Azerbaijan And Tajikistan Are Malaria-Free: WHO - medtigo



Azerbaijan And Tajikistan Are Malaria-Free: WHO

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Azerbaijan and Tajikistan have been certified by the World Health Organization (WHO) as having eliminated malaria from their respective territories. The certification is the result of a century-long effort by the two nations to eradicate the disease.  

“The people and governments of Azerbaijan and Tajikistan have worked long and hard to eradicate malaria,” said Dr. Tedros Adhanom Ghebreyesus, director-general of the World Health Organization. “Their accomplishment is further evidence that eradicating malaria is possible with the proper resources and political commitment. I hope that other nations will be able to learn from their experience.”  

Certification of malaria elimination is the official acknowledgment by WHO that a country is free of malaria. Certification is granted when a country demonstrates, through rigorous and credible evidence, that the chain of indigenous malaria transmission by Anopheles mosquitoes has been broken for at least three consecutive years on a national scale. A nation must also demonstrate its ability to prevent the reinstitution of transmission.  

“The achievement of Azerbaijan and Tajikistan was made possible by sustained investment and the commitment of the health workforce, as well as targeted prevention, early detection, and treatment of all malaria cases. The European Region of the WHO is now two steps closer to becoming the first region in the world to be completely free of malaria, according to Dr. Hans Henri P. Kluge, WHO European Regional Director.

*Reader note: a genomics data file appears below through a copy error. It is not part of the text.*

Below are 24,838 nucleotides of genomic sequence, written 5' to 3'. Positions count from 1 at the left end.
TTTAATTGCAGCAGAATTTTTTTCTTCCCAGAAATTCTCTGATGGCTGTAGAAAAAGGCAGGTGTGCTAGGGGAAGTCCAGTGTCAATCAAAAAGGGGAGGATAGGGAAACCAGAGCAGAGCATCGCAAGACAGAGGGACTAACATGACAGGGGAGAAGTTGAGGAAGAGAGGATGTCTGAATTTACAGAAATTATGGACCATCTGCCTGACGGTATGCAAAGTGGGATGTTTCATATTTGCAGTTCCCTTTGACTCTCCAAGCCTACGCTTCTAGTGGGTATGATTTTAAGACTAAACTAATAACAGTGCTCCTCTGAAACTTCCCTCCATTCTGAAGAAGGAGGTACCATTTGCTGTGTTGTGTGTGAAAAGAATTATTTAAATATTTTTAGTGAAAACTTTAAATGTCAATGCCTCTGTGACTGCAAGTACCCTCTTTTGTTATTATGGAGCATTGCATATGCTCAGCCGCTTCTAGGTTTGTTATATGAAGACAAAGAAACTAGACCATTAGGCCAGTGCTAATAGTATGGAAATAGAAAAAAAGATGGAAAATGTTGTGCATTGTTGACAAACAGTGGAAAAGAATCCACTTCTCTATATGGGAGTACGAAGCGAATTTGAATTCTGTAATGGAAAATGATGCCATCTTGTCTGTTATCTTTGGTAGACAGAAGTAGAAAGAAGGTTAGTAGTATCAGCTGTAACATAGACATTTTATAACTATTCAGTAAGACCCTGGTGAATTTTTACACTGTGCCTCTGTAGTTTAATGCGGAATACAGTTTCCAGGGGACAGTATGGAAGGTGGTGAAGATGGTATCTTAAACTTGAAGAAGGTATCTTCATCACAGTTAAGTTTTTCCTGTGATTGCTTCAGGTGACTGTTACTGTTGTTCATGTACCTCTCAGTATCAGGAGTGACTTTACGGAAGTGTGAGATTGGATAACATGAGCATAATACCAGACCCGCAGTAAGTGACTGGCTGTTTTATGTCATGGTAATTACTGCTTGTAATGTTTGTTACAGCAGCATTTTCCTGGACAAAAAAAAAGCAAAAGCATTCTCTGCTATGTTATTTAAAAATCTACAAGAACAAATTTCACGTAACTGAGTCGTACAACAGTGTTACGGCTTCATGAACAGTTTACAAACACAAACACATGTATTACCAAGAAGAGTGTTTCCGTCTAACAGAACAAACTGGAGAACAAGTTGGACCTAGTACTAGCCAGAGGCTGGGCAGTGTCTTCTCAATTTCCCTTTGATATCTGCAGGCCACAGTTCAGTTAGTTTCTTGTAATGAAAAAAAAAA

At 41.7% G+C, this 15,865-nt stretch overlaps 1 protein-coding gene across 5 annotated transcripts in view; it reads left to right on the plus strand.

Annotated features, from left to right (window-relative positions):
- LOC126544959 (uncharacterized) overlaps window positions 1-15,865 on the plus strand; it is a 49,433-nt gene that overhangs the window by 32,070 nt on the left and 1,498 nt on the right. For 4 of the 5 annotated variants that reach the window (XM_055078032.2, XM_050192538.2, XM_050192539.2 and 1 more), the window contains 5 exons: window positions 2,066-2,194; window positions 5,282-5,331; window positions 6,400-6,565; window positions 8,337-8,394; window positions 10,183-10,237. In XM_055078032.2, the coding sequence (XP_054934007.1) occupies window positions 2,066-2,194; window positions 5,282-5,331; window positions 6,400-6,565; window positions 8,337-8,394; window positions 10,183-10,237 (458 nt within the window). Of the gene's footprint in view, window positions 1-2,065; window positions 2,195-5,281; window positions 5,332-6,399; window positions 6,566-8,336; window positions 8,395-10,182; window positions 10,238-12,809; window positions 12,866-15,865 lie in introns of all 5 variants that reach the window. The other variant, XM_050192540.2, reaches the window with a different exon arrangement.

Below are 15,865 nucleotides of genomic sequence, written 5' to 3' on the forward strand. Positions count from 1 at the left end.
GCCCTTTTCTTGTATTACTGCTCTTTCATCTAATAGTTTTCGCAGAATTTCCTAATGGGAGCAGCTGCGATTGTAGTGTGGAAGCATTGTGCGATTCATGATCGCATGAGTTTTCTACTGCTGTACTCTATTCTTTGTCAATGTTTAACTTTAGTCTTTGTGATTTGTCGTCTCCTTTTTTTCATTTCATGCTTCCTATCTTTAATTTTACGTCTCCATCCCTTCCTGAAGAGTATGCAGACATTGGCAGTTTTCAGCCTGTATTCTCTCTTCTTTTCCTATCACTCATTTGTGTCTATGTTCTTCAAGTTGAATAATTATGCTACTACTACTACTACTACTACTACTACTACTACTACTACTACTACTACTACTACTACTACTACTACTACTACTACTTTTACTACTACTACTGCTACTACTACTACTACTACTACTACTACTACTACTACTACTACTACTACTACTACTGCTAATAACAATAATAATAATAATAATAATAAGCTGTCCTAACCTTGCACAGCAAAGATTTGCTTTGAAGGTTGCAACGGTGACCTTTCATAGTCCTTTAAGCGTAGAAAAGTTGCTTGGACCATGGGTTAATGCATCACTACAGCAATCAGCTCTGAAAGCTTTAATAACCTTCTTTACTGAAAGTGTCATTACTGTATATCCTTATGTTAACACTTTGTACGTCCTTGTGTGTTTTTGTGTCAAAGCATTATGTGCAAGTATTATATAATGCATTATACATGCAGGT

Azerbaijan detected its last locally transmitted Plasmodium vivax (P.vivax) malaria case in 2012, while Tajikistan did so in 2014. With this week’s announcement, WHO has certified a total of 41 countries and 1 territory as malaria-free, including 21 European country. Malaria control efforts in Azerbaijan and Tajikistan were bolstered by a variety of investments and public health policies, which allowed the governments to eradicate the disease and maintain a malaria-free status over time.  

Both governments have guaranteed universal primary health care for more than six decades. They have vigorously supported targeted malaria interventions, such as spraying insecticides on the interior walls of homes, promoting early detection and treatment of all cases, and maintaining the skills and capacities of all health workers engaged in the elimination of malaria.  

Both Azerbaijan and Tajikistan employ national electronic malaria surveillance systems that provide near-real-time detection of cases and permit rapid investigations to determine whether an infection is indigenous or imported. Additional interventions include biological methods of larvae control, such as fish that consume mosquito larvae, and water management measures to reduce malaria vectors.  

Since the 1920s, a substantial portion of Tajikistan’s and, to a lesser extent, Azerbaijan’s economies have been reliant on agricultural production, particularly the export of valuable cotton and rice.  

Both countries’ agricultural irrigation systems have historically exposed workers to the risk of malaria. Both nations have established systems to protect agricultural workers by providing free diagnosis and treatment of malaria through the public health care system.  

Monitoring and assessing environmental, entomological, and epidemiological risk factors, as well as testing, diagnosing, and treating infected workers with the appropriate antimalarial drugs, are capabilities of the malaria control team. Additional program activities include periodic evaluations of the prudent use of insecticides for vector control, implementation of water management systems, and public education on malaria prevention. 



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